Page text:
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Insect Safari: Dung beetles at Pamuzinda Lodge, as winter rolls in!

Now that the rains have begun much of the insect world is coming to life. One group I have noticed as they trundle about with incredible loads is the dung beetles at Pamuzinda. There are many species of these interesting insects, both large and small, and I am no expert in their identification. What I can do, though, is admire their determination.

Species that are most often noticed feed on the dung of animals such as herbivores. These beetles roll the dung into huge balls larger than their body size. Immediately they set out from the dungpile to their home burrow. If they tarry there is always the chance of having their prize ball hijacked by a larger species. Dung beetles are determined to move in a straight line even in the presence of obstacles. This is when we tend to notice them.

When the dung beetles at Pamuzinda or anywhere else manage to negotiate the obstacle course, the ball is buried in their burrows. The ball acts as a food source, providing nutrition for the adults and the young when they emerge.

The one depicted was spotted on one of our Insect Photography Walks, at Pamuzinda Safari Lodge. It was determined to move straight up the side of an earth bank with complete disregard for the laws of gravity.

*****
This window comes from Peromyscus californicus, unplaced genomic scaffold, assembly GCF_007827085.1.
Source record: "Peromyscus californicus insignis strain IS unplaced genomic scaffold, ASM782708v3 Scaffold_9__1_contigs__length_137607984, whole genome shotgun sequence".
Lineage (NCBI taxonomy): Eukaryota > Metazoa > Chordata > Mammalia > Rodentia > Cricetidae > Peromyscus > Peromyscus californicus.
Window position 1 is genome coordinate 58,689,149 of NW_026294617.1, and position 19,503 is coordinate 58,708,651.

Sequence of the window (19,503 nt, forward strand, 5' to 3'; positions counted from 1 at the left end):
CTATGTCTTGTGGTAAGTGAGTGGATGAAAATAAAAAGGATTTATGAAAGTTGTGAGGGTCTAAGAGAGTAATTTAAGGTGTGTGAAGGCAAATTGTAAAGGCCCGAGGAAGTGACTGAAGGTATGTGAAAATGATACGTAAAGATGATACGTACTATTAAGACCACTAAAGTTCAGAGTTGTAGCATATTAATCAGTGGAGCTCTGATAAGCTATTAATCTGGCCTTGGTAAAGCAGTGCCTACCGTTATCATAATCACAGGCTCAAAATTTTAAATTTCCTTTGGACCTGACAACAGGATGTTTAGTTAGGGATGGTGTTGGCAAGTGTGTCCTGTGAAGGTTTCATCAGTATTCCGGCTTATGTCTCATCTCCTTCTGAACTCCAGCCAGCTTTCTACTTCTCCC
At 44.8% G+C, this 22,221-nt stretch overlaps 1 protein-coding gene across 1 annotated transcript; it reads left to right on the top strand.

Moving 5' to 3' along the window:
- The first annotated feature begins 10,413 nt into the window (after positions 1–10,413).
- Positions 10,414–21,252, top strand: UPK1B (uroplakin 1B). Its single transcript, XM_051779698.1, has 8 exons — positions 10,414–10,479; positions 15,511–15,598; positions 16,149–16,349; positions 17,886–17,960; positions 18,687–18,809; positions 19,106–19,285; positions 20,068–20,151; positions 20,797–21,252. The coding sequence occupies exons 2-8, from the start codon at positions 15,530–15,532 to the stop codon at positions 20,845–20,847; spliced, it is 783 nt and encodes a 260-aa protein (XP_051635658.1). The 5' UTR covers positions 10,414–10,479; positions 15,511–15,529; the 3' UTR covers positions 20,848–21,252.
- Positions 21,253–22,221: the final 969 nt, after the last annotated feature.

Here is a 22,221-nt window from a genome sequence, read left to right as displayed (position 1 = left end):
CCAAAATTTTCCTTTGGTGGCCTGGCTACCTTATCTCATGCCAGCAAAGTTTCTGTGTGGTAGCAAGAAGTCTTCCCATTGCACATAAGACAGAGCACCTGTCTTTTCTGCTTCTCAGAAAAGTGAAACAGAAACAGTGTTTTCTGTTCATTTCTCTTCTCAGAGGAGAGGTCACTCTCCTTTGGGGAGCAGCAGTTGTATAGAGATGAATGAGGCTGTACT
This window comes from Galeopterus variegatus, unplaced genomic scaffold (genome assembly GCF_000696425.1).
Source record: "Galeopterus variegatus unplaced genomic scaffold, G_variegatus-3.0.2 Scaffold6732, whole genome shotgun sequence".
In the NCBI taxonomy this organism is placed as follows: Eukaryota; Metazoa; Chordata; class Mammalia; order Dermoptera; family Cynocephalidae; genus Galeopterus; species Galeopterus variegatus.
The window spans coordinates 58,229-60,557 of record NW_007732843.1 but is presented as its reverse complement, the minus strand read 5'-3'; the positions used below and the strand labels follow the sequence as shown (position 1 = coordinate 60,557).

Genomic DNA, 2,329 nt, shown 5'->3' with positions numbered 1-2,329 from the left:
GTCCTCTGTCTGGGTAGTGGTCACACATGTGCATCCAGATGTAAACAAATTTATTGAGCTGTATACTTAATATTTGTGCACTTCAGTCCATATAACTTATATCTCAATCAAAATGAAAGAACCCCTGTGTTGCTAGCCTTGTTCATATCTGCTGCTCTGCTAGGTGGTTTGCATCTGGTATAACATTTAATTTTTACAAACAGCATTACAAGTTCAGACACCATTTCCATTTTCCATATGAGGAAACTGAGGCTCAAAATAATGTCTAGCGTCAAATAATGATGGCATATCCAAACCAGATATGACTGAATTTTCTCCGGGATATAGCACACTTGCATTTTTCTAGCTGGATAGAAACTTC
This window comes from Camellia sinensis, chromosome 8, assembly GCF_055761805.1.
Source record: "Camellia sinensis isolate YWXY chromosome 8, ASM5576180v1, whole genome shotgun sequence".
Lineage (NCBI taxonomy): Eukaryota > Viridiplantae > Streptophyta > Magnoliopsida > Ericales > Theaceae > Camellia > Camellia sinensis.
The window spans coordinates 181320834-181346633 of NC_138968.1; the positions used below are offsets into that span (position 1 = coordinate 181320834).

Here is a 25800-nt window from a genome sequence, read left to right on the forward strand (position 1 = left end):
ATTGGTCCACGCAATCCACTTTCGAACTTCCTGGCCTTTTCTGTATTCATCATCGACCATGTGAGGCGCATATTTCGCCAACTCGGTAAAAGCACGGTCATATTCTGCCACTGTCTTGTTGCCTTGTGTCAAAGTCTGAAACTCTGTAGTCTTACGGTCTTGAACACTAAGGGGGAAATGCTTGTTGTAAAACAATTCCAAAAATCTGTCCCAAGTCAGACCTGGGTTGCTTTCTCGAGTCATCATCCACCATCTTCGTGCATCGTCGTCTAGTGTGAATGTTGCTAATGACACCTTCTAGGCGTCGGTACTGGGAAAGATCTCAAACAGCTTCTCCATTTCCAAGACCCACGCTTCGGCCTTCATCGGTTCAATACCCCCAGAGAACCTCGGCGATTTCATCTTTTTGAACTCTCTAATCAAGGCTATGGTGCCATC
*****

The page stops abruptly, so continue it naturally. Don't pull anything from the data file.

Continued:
Dung beetle at Pamuzinda Safari odge trying to push ball up a 90 degree vertical
Dung beetle at Pamuzinda attempting the impossible

Tortoise Attempted Mating: Knocking on the shell

A female tortoise in the same head for heights was further along the same ditch. I spotted her being pursued by an amorous male. The female exhibited very little interest. However, the male tortoise was a very determined fellow and followed relentlessly hot on her heels. When he caught up he started bashing into her shell and yelling. Yes, tortoises actually make noise – to signal his intentions.

The male uses these moves to initiate courtship. I can remember being in Sparta in Southern Italy in late Sept/early Oct one year to photograph Autumn Crocuses. There are a great many species in that region.

It was early morning and I was on a beautiful flower-filled mountainside. The “sound of silence, peace and tranquillity” was marred only by a perpetual knocking, as if trees were being felled all around. Further investigation showed the source of the noise to be countless pairs of amorous Tortoises.

The males initiate courtship by bashing into the shells of their potential mates. That apart, our female, here in Zimbabwe, was not in the least interested in anything other than getting away. She took the only route open to her where his extra weight would be a distinct disadvantage. She went straight up the side of the ditch. I thought she was attempting the impossible but she persevered and finally made good, her escape.

Brian Pettit.  “www.naturepicturesworldwide.com

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Insect Safari: Dung beetles at Pamuzinda Lodge, as winter rolls in!

Insect Safari: Dung beetles at Pamuzinda Lodge, as winter rolls in!
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